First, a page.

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    Posted May 19, 2015 by
    CVNeutron
    Location
    San Luis Obispo, California

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    Defining Ownership

     

    As of 2013 Apple was estimated to have 3,000 patents, 1,000 of which for mobile devices, and it was suggested that the potential exists for 250,000 individual patents on a smartphone. John Deere could realistically have twice as many on a piece of equipment that’s more than double the size. But what does a company like Apple, an electronics manufacturer, and John Deere, a farm equipment company, have in common? They both are redefining the definition of ownership in America and you weren’t ever supposed to know or care.

     

    You see over the course of the last decade companies like Apple and John Deere have slowly been selling you goods that are software based, from MP3s and eBooks to tractors. Then they argue that you don’t ever actually own the thing you purchased but rather you rent them. The implication being that you don’t really care about truly owning something you just want to be able to use it. This has stood up in court, so far, and allows companies like Amazon and Vudu to remove books, movies and tv shows you purchased at any time. There’s a lot wrong with this.

     

    When you buy an item it doesn’t say “Rent” it says “Buy” or “Purchase” which implies that you get to decide from that point forward what happens to your copy of that product just so long as it doesn’t infringe on its proprietary nature. Little did you know that it can be stripped from you at the whim of these companies. Movies like to portray a dystopian future where a child is taken from its mother by authority. What we don’t realize is that the idea of a dystopian future is here, now, but in a different form.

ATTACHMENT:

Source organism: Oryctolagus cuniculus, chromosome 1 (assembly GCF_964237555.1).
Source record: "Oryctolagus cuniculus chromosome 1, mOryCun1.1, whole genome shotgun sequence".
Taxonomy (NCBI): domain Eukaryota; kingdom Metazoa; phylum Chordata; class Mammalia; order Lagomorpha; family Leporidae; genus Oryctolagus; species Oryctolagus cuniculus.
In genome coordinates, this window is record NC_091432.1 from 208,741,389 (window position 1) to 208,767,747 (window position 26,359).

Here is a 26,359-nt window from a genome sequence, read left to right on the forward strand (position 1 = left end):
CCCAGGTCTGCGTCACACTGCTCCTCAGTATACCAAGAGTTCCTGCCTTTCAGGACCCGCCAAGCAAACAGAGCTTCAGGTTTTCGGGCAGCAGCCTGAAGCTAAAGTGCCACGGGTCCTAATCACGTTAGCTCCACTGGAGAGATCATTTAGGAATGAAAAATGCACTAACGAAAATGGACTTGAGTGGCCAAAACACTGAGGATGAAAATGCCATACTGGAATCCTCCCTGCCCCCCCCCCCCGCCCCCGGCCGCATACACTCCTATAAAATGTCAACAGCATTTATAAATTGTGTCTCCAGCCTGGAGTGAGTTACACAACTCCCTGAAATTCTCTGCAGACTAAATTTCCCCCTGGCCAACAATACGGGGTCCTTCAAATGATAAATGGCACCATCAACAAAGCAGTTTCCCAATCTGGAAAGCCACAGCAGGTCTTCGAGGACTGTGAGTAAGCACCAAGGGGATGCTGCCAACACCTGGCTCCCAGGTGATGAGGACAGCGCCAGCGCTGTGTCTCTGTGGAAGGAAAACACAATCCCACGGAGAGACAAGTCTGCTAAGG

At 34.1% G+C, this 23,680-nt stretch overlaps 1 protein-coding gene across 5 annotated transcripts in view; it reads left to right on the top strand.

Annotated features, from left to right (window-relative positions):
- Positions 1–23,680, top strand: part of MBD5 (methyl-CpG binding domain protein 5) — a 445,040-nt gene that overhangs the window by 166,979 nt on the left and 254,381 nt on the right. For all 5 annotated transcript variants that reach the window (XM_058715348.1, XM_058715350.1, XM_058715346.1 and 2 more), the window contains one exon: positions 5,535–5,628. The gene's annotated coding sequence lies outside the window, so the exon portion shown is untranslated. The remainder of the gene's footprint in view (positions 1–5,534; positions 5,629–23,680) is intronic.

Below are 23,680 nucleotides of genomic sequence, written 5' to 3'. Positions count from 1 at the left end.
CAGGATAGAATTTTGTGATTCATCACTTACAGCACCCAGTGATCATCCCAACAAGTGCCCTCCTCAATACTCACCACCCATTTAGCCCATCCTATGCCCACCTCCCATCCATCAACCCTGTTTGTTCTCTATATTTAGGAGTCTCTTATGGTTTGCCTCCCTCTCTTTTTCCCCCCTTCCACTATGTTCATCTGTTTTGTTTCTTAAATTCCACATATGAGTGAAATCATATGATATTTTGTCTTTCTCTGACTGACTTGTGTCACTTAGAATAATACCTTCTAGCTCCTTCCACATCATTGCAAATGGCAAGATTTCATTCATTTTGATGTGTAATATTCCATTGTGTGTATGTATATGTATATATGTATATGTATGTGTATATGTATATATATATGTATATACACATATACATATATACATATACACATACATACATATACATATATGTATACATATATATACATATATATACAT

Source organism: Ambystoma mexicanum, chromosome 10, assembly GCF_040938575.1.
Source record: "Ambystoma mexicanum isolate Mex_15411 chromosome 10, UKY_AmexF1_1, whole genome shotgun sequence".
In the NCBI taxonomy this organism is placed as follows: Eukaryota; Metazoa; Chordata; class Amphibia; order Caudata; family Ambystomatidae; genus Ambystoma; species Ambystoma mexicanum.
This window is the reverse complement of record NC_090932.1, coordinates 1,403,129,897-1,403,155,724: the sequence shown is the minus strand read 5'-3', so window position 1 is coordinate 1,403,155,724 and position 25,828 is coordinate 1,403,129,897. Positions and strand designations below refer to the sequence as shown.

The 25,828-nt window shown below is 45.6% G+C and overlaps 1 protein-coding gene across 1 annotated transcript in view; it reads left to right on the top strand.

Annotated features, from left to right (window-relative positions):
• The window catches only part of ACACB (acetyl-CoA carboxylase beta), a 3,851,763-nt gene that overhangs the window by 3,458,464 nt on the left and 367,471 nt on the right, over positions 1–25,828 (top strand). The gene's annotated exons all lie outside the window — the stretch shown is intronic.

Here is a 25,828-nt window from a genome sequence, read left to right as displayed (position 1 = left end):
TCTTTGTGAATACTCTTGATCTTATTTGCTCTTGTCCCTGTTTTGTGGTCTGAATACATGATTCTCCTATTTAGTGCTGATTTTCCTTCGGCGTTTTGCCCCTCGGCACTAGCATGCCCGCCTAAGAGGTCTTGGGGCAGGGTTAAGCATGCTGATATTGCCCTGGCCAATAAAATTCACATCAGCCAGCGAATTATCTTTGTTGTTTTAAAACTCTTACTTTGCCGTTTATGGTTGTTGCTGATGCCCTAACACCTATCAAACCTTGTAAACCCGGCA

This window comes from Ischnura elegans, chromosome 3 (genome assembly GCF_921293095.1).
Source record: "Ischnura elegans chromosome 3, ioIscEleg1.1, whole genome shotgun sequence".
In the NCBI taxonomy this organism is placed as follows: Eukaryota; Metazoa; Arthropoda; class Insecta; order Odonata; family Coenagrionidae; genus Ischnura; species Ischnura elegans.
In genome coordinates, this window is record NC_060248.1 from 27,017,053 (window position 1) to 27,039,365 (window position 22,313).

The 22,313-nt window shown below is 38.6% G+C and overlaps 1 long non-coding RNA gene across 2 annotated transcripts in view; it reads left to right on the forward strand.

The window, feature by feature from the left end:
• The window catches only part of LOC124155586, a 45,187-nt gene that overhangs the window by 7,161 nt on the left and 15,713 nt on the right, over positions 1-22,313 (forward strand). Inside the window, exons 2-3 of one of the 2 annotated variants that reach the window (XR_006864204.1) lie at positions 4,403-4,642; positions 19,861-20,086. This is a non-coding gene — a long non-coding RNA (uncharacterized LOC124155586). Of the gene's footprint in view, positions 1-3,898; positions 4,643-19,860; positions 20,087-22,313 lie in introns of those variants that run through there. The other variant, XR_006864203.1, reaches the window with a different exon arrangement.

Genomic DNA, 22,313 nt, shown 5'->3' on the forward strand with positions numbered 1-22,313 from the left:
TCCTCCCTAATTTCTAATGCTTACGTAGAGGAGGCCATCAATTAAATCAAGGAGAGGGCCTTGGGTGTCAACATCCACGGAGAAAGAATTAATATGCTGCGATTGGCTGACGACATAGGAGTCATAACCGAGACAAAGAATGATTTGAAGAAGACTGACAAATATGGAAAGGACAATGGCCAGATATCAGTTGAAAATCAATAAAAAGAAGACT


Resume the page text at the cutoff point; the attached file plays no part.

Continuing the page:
Software has become such a fundamental part of everything that we use today. It’s inserted itself not just into music and movies but books cars, farm equipment and refrigerators. This is what makes your F250 get 24 mpg and it’s what tells your fridge to run more efficiently and what gives your phone the capabilities that far surpass that of the original space shuttle. All of that being said the implication is ‘access’ is enough. What happens when that product breaks and you want to replace it yourself or take it to a local repair shop that you trust? Or if there’s a way to make it run better than the manufacturer thought of? That is where you run into problems. The “Terms of Use Agreement” that we all randomly clicked yes to, or the license agreement given to us when we purchased the item forbids us from fully tinkering with these things. This is all further complicated by so called DRM laws that are, supposedly, in our best interest. Circumventing these restrictions just to fix a broken component could actually mean breaking the law thanks to the Digital Millennium Copyright Act. Companies such as Amazon, Apple, IBM, Samsung, John Deere, GM, etc don’t even want to give us the crucial repair information such as repair manuals and error codes for equipment. Anyone who does is slapped with the threat of a lawsuit for copyright infringement.

     

    Fair-use is thus impeded and you’re stripped of a fundamental right: to repair, and conditioned to just accept that something perfectly good has to be replaced. You can legally be sold a device that is crippled and then legally be pursued for trying to fix it. And as we replace these items our landfills are filling with perfectly good electronic waste that could be refurbished and sold or given to those in need.

     

    Ownership should mean something more.

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